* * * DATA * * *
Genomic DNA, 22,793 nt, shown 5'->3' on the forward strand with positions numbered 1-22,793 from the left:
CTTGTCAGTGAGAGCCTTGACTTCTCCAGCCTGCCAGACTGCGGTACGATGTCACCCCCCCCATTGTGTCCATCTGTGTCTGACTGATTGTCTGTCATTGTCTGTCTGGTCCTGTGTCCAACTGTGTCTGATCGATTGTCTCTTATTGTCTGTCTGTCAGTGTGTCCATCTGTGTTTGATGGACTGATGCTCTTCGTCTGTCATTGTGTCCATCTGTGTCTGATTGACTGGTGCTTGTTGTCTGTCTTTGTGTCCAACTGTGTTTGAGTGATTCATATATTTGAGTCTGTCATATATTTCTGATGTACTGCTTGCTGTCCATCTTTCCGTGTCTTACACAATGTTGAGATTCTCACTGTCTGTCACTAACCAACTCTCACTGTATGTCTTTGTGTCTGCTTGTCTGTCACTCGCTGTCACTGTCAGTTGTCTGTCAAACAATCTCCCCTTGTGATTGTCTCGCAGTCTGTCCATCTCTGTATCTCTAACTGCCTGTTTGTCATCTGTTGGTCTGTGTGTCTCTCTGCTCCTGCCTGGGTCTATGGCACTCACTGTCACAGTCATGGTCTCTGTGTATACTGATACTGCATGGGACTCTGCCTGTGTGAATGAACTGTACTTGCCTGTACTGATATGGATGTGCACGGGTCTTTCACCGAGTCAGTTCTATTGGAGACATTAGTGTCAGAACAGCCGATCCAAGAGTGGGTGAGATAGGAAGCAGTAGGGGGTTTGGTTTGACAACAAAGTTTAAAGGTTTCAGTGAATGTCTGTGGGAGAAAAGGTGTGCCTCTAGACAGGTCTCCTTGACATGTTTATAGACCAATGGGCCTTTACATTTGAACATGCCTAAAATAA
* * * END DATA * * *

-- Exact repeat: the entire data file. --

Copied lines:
Genomic DNA, 22,793 nt, shown 5'->3' on the forward strand with positions numbered 1-22,793 from the left:
CTTGTCAGTGAGAGCCTTGACTTCTCCAGCCTGCCAGACTGCGGTACGATGTCACCCCCCCCATTGTGTCCATCTGTGTCTGACTGATTGTCTGTCATTGTCTGTCTGGTCCTGTGTCCAACTGTGTCTGATCGATTGTCTCTTATTGTCTGTCTGTCAGTGTGTCCATCTGTGTTTGATGGACTGATGCTCTTCGTCTGTCATTGTGTCCATCTGTGTCTGATTGACTGGTGCTTGTTGTCTGTCTTTGTGTCCAACTGTGTTTGAGTGATTCATATATTTGAGTCTGTCATATATTTCTGATGTACTGCTTGCTGTCCATCTTTCCGTGTCTTACACAATGTTGAGATTCTCACTGTCTGTCACTAACCAACTCTCACTGTATGTCTTTGTGTCTGCTTGTCTGTCACTCGCTGTCACTGTCAGTTGTCTGTCAAACAATCTCCCCTTGTGATTGTCTCGCAGTCTGTCCATCTCTGTATCTCTAACTGCCTGTTTGTCATCTGTTGGTCTGTGTGTCTCTCTGCTCCTGCCTGGGTCTATGGCACTCACTGTCACAGTCATGGTCTCTGTGTATACTGATACTGCATGGGACTCTGCCTGTGTGAATGAACTGTACTTGCCTGTACTGATATGGATGTGCACGGGTCTTTCACCGAGTCAGTTCTATTGGAGACATTAGTGTCAGAACAGCCGATCCAAGAGTGGGTGAGATAGGAAGCAGTAGGGGGTTTGGTTTGACAACAAAGTTTAAAGGTTTCAGTGAATGTCTGTGGGAGAAAAGGTGTGCCTCTAGACAGGTCTCCTTGACATGTTTATAGACCAATGGGCCTTTACATTTGAACATGCCTAAAATAA